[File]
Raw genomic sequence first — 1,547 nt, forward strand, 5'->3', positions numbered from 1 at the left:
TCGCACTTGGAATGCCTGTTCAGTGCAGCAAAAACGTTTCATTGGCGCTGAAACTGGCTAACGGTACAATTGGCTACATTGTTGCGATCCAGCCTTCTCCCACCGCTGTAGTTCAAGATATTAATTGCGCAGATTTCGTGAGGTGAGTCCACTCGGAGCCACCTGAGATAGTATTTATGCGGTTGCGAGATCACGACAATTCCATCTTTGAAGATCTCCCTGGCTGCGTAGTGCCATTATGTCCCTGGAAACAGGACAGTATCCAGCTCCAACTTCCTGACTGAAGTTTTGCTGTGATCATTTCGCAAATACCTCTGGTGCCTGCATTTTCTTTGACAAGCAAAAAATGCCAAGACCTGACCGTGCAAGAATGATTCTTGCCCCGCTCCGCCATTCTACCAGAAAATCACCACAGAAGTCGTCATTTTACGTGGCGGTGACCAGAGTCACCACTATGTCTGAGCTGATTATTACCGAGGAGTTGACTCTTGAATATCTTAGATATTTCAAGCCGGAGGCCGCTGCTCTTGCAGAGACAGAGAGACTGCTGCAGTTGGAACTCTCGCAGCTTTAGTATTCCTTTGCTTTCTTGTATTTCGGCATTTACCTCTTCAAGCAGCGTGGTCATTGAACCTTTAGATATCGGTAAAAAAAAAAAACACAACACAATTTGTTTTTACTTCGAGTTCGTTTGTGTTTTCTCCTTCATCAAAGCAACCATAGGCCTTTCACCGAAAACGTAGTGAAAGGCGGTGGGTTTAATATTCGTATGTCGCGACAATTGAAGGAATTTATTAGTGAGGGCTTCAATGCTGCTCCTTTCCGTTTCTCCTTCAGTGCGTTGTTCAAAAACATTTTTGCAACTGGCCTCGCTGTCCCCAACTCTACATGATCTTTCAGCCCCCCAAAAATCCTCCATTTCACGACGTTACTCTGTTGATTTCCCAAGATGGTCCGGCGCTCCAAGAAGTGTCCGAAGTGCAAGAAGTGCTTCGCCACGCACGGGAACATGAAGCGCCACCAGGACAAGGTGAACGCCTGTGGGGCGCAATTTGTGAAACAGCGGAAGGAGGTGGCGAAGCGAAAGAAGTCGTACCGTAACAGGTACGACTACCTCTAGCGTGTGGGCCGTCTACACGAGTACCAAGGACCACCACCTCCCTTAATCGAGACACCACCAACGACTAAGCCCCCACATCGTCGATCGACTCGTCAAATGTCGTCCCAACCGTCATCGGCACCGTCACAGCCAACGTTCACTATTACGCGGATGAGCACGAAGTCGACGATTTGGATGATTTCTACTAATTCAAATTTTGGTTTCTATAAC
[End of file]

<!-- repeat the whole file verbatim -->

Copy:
Raw genomic sequence first — 1,547 nt, forward strand, 5'->3', positions numbered from 1 at the left:
TCGCACTTGGAATGCCTGTTCAGTGCAGCAAAAACGTTTCATTGGCGCTGAAACTGGCTAACGGTACAATTGGCTACATTGTTGCGATCCAGCCTTCTCCCACCGCTGTAGTTCAAGATATTAATTGCGCAGATTTCGTGAGGTGAGTCCACTCGGAGCCACCTGAGATAGTATTTATGCGGTTGCGAGATCACGACAATTCCATCTTTGAAGATCTCCCTGGCTGCGTAGTGCCATTATGTCCCTGGAAACAGGACAGTATCCAGCTCCAACTTCCTGACTGAAGTTTTGCTGTGATCATTTCGCAAATACCTCTGGTGCCTGCATTTTCTTTGACAAGCAAAAAATGCCAAGACCTGACCGTGCAAGAATGATTCTTGCCCCGCTCCGCCATTCTACCAGAAAATCACCACAGAAGTCGTCATTTTACGTGGCGGTGACCAGAGTCACCACTATGTCTGAGCTGATTATTACCGAGGAGTTGACTCTTGAATATCTTAGATATTTCAAGCCGGAGGCCGCTGCTCTTGCAGAGACAGAGAGACTGCTGCAGTTGGAACTCTCGCAGCTTTAGTATTCCTTTGCTTTCTTGTATTTCGGCATTTACCTCTTCAAGCAGCGTGGTCATTGAACCTTTAGATATCGGTAAAAAAAAAAAACACAACACAATTTGTTTTTACTTCGAGTTCGTTTGTGTTTTCTCCTTCATCAAAGCAACCATAGGCCTTTCACCGAAAACGTAGTGAAAGGCGGTGGGTTTAATATTCGTATGTCGCGACAATTGAAGGAATTTATTAGTGAGGGCTTCAATGCTGCTCCTTTCCGTTTCTCCTTCAGTGCGTTGTTCAAAAACATTTTTGCAACTGGCCTCGCTGTCCCCAACTCTACATGATCTTTCAGCCCCCCAAAAATCCTCCATTTCACGACGTTACTCTGTTGATTTCCCAAGATGGTCCGGCGCTCCAAGAAGTGTCCGAAGTGCAAGAAGTGCTTCGCCACGCACGGGAACATGAAGCGCCACCAGGACAAGGTGAACGCCTGTGGGGCGCAATTTGTGAAACAGCGGAAGGAGGTGGCGAAGCGAAAGAAGTCGTACCGTAACAGGTACGACTACCTCTAGCGTGTGGGCCGTCTACACGAGTACCAAGGACCACCACCTCCCTTAATCGAGACACCACCAACGACTAAGCCCCCACATCGTCGATCGACTCGTCAAATGTCGTCCCAACCGTCATCGGCACCGTCACAGCCAACGTTCACTATTACGCGGATGAGCACGAAGTCGACGATTTGGATGATTTCTACTAATTCAAATTTTGGTTTCTATAAC